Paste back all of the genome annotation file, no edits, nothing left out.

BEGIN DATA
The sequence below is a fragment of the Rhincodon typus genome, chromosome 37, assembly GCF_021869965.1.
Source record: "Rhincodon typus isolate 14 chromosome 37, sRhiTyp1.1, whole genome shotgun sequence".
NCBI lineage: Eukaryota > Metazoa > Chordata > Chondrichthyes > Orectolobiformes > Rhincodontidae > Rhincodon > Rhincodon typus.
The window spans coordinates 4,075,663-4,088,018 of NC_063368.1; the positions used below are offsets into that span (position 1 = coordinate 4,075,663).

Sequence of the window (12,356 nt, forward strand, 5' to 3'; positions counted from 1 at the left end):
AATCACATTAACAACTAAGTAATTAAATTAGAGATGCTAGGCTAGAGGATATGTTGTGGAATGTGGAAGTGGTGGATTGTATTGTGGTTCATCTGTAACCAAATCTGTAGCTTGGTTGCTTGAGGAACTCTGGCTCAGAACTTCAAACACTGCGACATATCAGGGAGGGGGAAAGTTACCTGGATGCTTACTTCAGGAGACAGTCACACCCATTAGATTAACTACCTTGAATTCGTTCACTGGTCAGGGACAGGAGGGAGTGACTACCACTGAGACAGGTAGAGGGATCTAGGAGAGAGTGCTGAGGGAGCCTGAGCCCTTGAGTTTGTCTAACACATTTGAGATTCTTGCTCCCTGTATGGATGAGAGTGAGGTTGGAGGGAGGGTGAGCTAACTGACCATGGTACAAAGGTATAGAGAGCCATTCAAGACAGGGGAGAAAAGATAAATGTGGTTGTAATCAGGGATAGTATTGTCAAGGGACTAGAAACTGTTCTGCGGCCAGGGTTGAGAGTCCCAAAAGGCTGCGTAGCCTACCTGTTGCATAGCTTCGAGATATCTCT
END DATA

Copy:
The sequence below is a fragment of the Rhincodon typus genome, chromosome 37, assembly GCF_021869965.1.
Source record: "Rhincodon typus isolate 14 chromosome 37, sRhiTyp1.1, whole genome shotgun sequence".
NCBI lineage: Eukaryota > Metazoa > Chordata > Chondrichthyes > Orectolobiformes > Rhincodontidae > Rhincodon > Rhincodon typus.
The window spans coordinates 4,075,663-4,088,018 of NC_063368.1; the positions used below are offsets into that span (position 1 = coordinate 4,075,663).

Sequence of the window (12,356 nt, forward strand, 5' to 3'; positions counted from 1 at the left end):
AATCACATTAACAACTAAGTAATTAAATTAGAGATGCTAGGCTAGAGGATATGTTGTGGAATGTGGAAGTGGTGGATTGTATTGTGGTTCATCTGTAACCAAATCTGTAGCTTGGTTGCTTGAGGAACTCTGGCTCAGAACTTCAAACACTGCGACATATCAGGGAGGGGGAAAGTTACCTGGATGCTTACTTCAGGAGACAGTCACACCCATTAGATTAACTACCTTGAATTCGTTCACTGGTCAGGGACAGGAGGGAGTGACTACCACTGAGACAGGTAGAGGGATCTAGGAGAGAGTGCTGAGGGAGCCTGAGCCCTTGAGTTTGTCTAACACATTTGAGATTCTTGCTCCCTGTATGGATGAGAGTGAGGTTGGAGGGAGGGTGAGCTAACTGACCATGGTACAAAGGTATAGAGAGCCATTCAAGACAGGGGAGAAAAGATAAATGTGGTTGTAATCAGGGATAGTATTGTCAAGGGACTAGAAACTGTTCTGCGGCCAGGGTTGAGAGTCCCAAAAGGCTGCGTAGCCTACCTGTTGCATAGCTTCGAGATATCTCT